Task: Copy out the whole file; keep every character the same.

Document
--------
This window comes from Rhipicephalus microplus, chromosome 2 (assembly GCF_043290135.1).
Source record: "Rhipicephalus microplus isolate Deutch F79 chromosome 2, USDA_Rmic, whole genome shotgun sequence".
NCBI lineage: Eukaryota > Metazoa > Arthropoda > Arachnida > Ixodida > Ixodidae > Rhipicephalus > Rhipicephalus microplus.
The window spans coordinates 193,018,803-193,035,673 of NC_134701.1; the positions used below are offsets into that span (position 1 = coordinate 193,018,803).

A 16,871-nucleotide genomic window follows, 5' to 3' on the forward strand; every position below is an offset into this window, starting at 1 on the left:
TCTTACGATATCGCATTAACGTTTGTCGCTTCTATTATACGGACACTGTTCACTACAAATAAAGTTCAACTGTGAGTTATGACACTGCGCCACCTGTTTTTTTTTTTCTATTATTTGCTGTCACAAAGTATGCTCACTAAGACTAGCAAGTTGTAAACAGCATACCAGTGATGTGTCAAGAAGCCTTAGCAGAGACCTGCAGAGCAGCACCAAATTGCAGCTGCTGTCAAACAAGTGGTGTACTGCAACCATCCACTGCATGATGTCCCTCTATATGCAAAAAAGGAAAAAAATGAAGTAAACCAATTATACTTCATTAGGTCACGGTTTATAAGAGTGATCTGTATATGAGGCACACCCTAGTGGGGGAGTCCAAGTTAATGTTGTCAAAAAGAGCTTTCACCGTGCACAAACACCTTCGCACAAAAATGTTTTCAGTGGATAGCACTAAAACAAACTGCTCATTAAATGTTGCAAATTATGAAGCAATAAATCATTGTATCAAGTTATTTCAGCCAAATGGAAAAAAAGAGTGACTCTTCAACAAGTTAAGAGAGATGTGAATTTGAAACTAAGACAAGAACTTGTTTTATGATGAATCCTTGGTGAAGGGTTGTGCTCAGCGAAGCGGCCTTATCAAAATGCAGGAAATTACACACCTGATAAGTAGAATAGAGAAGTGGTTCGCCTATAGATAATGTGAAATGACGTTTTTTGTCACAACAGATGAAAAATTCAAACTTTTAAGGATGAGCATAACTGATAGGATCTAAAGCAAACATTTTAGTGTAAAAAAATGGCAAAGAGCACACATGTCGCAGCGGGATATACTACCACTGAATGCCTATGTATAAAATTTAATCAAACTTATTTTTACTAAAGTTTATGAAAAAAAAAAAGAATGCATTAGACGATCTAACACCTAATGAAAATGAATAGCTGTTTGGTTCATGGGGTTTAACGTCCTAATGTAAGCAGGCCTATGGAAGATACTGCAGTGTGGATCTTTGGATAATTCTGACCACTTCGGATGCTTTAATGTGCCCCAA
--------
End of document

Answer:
This window comes from Rhipicephalus microplus, chromosome 2 (assembly GCF_043290135.1).
Source record: "Rhipicephalus microplus isolate Deutch F79 chromosome 2, USDA_Rmic, whole genome shotgun sequence".
NCBI lineage: Eukaryota > Metazoa > Arthropoda > Arachnida > Ixodida > Ixodidae > Rhipicephalus > Rhipicephalus microplus.
The window spans coordinates 193,018,803-193,035,673 of NC_134701.1; the positions used below are offsets into that span (position 1 = coordinate 193,018,803).

A 16,871-nucleotide genomic window follows, 5' to 3' on the forward strand; every position below is an offset into this window, starting at 1 on the left:
TCTTACGATATCGCATTAACGTTTGTCGCTTCTATTATACGGACACTGTTCACTACAAATAAAGTTCAACTGTGAGTTATGACACTGCGCCACCTGTTTTTTTTTTTCTATTATTTGCTGTCACAAAGTATGCTCACTAAGACTAGCAAGTTGTAAACAGCATACCAGTGATGTGTCAAGAAGCCTTAGCAGAGACCTGCAGAGCAGCACCAAATTGCAGCTGCTGTCAAACAAGTGGTGTACTGCAACCATCCACTGCATGATGTCCCTCTATATGCAAAAAAGGAAAAAAATGAAGTAAACCAATTATACTTCATTAGGTCACGGTTTATAAGAGTGATCTGTATATGAGGCACACCCTAGTGGGGGAGTCCAAGTTAATGTTGTCAAAAAGAGCTTTCACCGTGCACAAACACCTTCGCACAAAAATGTTTTCAGTGGATAGCACTAAAACAAACTGCTCATTAAATGTTGCAAATTATGAAGCAATAAATCATTGTATCAAGTTATTTCAGCCAAATGGAAAAAAAGAGTGACTCTTCAACAAGTTAAGAGAGATGTGAATTTGAAACTAAGACAAGAACTTGTTTTATGATGAATCCTTGGTGAAGGGTTGTGCTCAGCGAAGCGGCCTTATCAAAATGCAGGAAATTACACACCTGATAAGTAGAATAGAGAAGTGGTTCGCCTATAGATAATGTGAAATGACGTTTTTTGTCACAACAGATGAAAAATTCAAACTTTTAAGGATGAGCATAACTGATAGGATCTAAAGCAAACATTTTAGTGTAAAAAAATGGCAAAGAGCACACATGTCGCAGCGGGATATACTACCACTGAATGCCTATGTATAAAATTTAATCAAACTTATTTTTACTAAAGTTTATGAAAAAAAAAAAGAATGCATTAGACGATCTAACACCTAATGAAAATGAATAGCTGTTTGGTTCATGGGGTTTAACGTCCTAATGTAAGCAGGCCTATGGAAGATACTGCAGTGTGGATCTTTGGATAATTCTGACCACTTCGGATGCTTTAATGTGCCCCAA